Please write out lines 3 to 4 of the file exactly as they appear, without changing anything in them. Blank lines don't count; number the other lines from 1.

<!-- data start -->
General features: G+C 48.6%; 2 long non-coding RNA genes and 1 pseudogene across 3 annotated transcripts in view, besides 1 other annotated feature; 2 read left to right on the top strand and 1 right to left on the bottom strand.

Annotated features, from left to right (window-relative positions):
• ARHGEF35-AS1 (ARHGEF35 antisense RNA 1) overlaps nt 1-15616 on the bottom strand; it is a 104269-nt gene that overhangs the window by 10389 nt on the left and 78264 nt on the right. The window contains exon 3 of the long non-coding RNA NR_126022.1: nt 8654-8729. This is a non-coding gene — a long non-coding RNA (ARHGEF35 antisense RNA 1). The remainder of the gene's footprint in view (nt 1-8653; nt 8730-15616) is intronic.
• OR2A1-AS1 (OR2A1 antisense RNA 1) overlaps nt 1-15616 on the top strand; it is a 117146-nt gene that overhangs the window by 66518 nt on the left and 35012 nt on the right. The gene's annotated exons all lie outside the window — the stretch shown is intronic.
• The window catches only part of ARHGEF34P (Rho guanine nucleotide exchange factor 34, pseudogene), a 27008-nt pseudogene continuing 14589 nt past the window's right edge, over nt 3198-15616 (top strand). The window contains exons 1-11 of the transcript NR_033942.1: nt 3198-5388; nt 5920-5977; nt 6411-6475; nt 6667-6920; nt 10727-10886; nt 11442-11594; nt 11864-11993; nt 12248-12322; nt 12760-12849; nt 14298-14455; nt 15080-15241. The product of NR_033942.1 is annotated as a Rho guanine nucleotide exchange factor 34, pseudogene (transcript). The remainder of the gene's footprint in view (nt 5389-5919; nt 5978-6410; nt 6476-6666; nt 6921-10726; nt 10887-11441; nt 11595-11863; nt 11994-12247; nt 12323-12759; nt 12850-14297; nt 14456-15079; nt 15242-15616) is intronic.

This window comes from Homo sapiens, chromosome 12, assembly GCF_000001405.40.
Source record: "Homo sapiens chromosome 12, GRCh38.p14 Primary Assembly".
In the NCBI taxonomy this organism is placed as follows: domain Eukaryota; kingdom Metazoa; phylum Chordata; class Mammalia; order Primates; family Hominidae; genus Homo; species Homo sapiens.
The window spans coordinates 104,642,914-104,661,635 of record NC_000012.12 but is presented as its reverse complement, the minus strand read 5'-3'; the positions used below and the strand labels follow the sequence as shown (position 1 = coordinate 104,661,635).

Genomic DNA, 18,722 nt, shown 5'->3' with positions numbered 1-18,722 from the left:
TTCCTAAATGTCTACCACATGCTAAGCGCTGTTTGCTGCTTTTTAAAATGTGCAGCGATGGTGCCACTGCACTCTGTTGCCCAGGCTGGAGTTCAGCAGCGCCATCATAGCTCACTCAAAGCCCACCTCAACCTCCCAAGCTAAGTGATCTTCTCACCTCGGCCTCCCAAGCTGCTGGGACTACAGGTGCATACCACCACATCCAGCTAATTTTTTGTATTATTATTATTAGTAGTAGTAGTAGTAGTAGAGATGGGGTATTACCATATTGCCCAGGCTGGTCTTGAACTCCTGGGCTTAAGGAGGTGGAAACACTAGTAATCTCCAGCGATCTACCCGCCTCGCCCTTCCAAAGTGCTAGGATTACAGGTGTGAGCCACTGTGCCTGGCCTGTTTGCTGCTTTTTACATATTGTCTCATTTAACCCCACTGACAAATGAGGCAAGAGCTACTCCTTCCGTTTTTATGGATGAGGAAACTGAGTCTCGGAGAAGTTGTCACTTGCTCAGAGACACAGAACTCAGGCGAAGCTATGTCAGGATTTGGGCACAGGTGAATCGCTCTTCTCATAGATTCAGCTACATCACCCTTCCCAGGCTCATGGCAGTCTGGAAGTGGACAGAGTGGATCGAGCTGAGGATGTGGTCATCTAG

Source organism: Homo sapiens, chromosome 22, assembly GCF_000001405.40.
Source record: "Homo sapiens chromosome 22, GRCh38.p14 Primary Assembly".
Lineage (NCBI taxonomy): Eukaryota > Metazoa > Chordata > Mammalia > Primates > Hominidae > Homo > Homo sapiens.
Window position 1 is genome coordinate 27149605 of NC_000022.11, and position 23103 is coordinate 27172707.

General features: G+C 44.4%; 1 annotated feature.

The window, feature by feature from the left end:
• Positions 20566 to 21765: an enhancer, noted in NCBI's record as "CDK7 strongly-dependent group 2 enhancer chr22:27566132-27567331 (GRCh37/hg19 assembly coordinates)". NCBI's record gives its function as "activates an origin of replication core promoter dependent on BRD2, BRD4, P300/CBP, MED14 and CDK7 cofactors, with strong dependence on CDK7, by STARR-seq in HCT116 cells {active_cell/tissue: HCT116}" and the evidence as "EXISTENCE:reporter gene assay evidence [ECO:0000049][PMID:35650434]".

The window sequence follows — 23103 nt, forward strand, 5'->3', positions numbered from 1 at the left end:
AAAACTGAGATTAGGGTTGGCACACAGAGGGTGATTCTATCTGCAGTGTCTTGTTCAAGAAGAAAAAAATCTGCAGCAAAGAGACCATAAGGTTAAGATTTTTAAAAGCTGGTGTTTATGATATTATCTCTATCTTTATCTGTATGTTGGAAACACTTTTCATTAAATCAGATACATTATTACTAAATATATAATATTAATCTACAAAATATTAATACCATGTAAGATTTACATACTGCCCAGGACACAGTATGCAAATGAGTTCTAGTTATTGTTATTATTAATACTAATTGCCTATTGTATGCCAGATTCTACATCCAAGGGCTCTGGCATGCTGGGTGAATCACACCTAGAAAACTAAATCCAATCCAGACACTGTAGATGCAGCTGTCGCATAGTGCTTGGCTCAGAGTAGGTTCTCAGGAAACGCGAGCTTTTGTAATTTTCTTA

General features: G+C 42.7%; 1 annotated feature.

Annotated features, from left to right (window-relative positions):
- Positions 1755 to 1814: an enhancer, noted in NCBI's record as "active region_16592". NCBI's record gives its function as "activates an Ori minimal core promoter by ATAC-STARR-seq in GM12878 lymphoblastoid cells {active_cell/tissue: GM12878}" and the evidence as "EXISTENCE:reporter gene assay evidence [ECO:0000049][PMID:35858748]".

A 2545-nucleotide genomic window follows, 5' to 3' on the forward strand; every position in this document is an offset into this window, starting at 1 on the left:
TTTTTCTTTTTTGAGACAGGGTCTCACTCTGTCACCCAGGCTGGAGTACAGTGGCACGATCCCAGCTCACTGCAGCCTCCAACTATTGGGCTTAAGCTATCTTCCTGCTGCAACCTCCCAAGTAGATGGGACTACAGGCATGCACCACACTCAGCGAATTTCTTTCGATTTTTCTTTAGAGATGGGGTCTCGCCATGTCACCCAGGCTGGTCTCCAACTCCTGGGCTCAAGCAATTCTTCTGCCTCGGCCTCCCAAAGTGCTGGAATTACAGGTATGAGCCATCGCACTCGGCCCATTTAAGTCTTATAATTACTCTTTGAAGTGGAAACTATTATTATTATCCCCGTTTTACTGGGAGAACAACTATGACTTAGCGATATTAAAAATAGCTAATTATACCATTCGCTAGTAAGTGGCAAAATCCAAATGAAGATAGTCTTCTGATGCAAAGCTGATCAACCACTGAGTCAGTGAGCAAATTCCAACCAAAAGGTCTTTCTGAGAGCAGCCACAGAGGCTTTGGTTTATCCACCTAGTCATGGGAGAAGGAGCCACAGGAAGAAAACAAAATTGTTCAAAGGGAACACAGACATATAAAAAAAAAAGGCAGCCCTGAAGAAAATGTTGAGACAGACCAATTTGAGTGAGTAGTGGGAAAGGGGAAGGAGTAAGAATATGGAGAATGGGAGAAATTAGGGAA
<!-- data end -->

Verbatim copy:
• ARHGEF35-AS1 (ARHGEF35 antisense RNA 1) overlaps nt 1-15616 on the bottom strand; it is a 104269-nt gene that overhangs the window by 10389 nt on the left and 78264 nt on the right. The window contains exon 3 of the long non-coding RNA NR_126022.1: nt 8654-8729. This is a non-coding gene — a long non-coding RNA (ARHGEF35 antisense RNA 1). The remainder of the gene's footprint in view (nt 1-8653; nt 8730-15616) is intronic.
• OR2A1-AS1 (OR2A1 antisense RNA 1) overlaps nt 1-15616 on the top strand; it is a 117146-nt gene that overhangs the window by 66518 nt on the left and 35012 nt on the right. The gene's annotated exons all lie outside the window — the stretch shown is intronic.